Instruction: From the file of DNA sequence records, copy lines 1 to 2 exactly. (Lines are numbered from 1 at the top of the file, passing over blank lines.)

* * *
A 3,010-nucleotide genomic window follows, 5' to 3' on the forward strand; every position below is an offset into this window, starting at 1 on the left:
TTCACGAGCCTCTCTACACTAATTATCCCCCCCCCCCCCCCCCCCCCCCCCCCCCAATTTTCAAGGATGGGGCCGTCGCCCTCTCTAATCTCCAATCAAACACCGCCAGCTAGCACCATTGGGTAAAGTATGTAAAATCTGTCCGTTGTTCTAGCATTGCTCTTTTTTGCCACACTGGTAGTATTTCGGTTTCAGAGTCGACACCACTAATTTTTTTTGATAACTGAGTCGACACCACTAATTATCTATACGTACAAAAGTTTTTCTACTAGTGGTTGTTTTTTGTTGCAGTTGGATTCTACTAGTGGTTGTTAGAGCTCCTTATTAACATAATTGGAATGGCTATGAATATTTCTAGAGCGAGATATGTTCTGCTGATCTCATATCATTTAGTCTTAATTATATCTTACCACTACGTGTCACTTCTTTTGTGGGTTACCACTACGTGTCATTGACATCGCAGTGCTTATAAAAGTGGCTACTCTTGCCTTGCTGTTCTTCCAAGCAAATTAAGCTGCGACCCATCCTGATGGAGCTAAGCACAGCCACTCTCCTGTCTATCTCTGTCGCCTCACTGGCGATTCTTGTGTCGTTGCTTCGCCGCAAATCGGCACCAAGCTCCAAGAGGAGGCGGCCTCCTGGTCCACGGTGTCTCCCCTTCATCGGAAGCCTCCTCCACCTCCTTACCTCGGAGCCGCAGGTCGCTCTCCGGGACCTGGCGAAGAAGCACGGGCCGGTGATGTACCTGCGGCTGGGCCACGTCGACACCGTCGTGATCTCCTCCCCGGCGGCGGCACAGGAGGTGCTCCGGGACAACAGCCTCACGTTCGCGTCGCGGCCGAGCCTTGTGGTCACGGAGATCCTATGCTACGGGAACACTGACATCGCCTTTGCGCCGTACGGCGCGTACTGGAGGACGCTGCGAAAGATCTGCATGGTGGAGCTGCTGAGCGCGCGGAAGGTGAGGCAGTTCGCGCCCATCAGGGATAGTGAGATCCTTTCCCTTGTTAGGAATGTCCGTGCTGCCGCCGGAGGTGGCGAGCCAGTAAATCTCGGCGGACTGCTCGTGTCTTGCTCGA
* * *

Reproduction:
A 3,010-nucleotide genomic window follows, 5' to 3' on the forward strand; every position below is an offset into this window, starting at 1 on the left:
TTCACGAGCCTCTCTACACTAATTATCCCCCCCCCCCCCCCCCCCCCCCCCCCCCAATTTTCAAGGATGGGGCCGTCGCCCTCTCTAATCTCCAATCAAACACCGCCAGCTAGCACCATTGGGTAAAGTATGTAAAATCTGTCCGTTGTTCTAGCATTGCTCTTTTTTGCCACACTGGTAGTATTTCGGTTTCAGAGTCGACACCACTAATTTTTTTTGATAACTGAGTCGACACCACTAATTATCTATACGTACAAAAGTTTTTCTACTAGTGGTTGTTTTTTGTTGCAGTTGGATTCTACTAGTGGTTGTTAGAGCTCCTTATTAACATAATTGGAATGGCTATGAATATTTCTAGAGCGAGATATGTTCTGCTGATCTCATATCATTTAGTCTTAATTATATCTTACCACTACGTGTCACTTCTTTTGTGGGTTACCACTACGTGTCATTGACATCGCAGTGCTTATAAAAGTGGCTACTCTTGCCTTGCTGTTCTTCCAAGCAAATTAAGCTGCGACCCATCCTGATGGAGCTAAGCACAGCCACTCTCCTGTCTATCTCTGTCGCCTCACTGGCGATTCTTGTGTCGTTGCTTCGCCGCAAATCGGCACCAAGCTCCAAGAGGAGGCGGCCTCCTGGTCCACGGTGTCTCCCCTTCATCGGAAGCCTCCTCCACCTCCTTACCTCGGAGCCGCAGGTCGCTCTCCGGGACCTGGCGAAGAAGCACGGGCCGGTGATGTACCTGCGGCTGGGCCACGTCGACACCGTCGTGATCTCCTCCCCGGCGGCGGCACAGGAGGTGCTCCGGGACAACAGCCTCACGTTCGCGTCGCGGCCGAGCCTTGTGGTCACGGAGATCCTATGCTACGGGAACACTGACATCGCCTTTGCGCCGTACGGCGCGTACTGGAGGACGCTGCGAAAGATCTGCATGGTGGAGCTGCTGAGCGCGCGGAAGGTGAGGCAGTTCGCGCCCATCAGGGATAGTGAGATCCTTTCCCTTGTTAGGAATGTCCGTGCTGCCGCCGGAGGTGGCGAGCCAGTAAATCTCGGCGGACTGCTCGTGTCTTGCTCGA